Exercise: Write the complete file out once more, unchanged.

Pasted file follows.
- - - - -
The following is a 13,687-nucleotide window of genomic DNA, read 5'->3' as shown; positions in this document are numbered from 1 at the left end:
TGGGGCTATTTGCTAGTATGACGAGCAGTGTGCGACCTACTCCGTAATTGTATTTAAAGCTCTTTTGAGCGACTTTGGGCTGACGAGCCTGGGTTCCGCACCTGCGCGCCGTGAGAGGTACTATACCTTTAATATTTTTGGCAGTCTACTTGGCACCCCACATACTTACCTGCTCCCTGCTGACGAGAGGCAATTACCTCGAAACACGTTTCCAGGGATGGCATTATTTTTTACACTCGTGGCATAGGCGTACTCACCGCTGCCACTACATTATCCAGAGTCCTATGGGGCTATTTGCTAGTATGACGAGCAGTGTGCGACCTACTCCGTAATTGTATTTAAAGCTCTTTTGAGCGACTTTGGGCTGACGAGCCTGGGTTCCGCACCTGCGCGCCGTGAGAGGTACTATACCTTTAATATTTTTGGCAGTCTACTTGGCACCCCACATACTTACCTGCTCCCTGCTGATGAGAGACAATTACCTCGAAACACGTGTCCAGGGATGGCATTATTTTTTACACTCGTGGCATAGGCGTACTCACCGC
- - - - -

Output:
The following is a 13,687-nucleotide window of genomic DNA, read 5'->3' as shown; positions in this document are numbered from 1 at the left end:
TGGGGCTATTTGCTAGTATGACGAGCAGTGTGCGACCTACTCCGTAATTGTATTTAAAGCTCTTTTGAGCGACTTTGGGCTGACGAGCCTGGGTTCCGCACCTGCGCGCCGTGAGAGGTACTATACCTTTAATATTTTTGGCAGTCTACTTGGCACCCCACATACTTACCTGCTCCCTGCTGACGAGAGGCAATTACCTCGAAACACGTTTCCAGGGATGGCATTATTTTTTACACTCGTGGCATAGGCGTACTCACCGCTGCCACTACATTATCCAGAGTCCTATGGGGCTATTTGCTAGTATGACGAGCAGTGTGCGACCTACTCCGTAATTGTATTTAAAGCTCTTTTGAGCGACTTTGGGCTGACGAGCCTGGGTTCCGCACCTGCGCGCCGTGAGAGGTACTATACCTTTAATATTTTTGGCAGTCTACTTGGCACCCCACATACTTACCTGCTCCCTGCTGATGAGAGACAATTACCTCGAAACACGTGTCCAGGGATGGCATTATTTTTTACACTCGTGGCATAGGCGTACTCACCGC